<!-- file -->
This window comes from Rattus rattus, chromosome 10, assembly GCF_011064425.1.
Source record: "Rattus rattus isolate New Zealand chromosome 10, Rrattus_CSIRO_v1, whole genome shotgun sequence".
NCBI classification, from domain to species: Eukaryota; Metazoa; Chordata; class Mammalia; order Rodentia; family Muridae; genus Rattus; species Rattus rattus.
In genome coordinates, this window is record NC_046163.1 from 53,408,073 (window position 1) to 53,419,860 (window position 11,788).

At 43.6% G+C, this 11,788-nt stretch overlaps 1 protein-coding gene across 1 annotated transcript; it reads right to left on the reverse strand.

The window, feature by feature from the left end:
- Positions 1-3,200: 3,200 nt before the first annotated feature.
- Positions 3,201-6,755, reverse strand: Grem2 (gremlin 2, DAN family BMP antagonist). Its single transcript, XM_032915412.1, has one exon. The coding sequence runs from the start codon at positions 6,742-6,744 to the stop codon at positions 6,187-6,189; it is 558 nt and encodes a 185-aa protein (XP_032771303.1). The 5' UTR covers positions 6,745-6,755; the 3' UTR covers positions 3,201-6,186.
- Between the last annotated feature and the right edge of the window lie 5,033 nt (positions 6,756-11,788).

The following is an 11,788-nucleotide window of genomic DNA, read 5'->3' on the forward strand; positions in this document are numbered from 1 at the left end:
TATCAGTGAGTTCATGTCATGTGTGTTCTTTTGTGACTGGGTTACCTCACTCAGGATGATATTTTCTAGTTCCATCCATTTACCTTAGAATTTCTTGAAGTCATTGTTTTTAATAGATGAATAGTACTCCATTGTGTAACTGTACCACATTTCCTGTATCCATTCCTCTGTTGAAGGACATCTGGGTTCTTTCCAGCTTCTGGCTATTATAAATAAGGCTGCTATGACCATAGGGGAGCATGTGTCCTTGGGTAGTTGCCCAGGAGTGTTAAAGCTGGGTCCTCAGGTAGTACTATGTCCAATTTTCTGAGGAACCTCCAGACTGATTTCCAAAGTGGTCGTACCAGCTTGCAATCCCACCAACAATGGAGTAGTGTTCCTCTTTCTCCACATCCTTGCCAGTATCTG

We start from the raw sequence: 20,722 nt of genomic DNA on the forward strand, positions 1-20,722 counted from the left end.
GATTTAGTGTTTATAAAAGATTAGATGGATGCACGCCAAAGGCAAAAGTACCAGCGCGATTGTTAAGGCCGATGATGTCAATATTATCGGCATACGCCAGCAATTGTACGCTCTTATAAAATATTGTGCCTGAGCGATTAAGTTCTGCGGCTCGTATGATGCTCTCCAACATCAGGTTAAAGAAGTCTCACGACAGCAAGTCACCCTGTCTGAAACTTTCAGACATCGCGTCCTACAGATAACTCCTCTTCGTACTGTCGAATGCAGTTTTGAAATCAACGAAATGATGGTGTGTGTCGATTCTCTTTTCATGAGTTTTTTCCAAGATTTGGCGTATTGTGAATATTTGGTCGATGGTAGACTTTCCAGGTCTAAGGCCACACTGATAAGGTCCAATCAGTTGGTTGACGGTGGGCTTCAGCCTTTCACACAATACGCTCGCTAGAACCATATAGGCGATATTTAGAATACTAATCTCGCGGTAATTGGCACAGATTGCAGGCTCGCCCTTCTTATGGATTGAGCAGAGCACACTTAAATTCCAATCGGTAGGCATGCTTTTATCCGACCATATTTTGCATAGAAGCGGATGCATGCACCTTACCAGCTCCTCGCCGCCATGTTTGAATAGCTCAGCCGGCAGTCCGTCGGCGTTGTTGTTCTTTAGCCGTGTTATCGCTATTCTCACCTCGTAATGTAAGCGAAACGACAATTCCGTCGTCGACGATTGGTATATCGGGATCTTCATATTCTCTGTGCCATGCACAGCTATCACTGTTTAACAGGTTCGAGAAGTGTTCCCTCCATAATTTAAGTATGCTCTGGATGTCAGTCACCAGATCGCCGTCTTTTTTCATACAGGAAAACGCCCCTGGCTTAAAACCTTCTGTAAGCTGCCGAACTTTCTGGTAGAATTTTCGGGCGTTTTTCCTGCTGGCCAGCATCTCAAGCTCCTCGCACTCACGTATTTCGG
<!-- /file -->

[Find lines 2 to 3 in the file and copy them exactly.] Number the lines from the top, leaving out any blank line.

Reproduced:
Source record: "Rattus rattus isolate New Zealand chromosome 10, Rrattus_CSIRO_v1, whole genome shotgun sequence".
NCBI classification, from domain to species: Eukaryota; Metazoa; Chordata; class Mammalia; order Rodentia; family Muridae; genus Rattus; species Rattus rattus.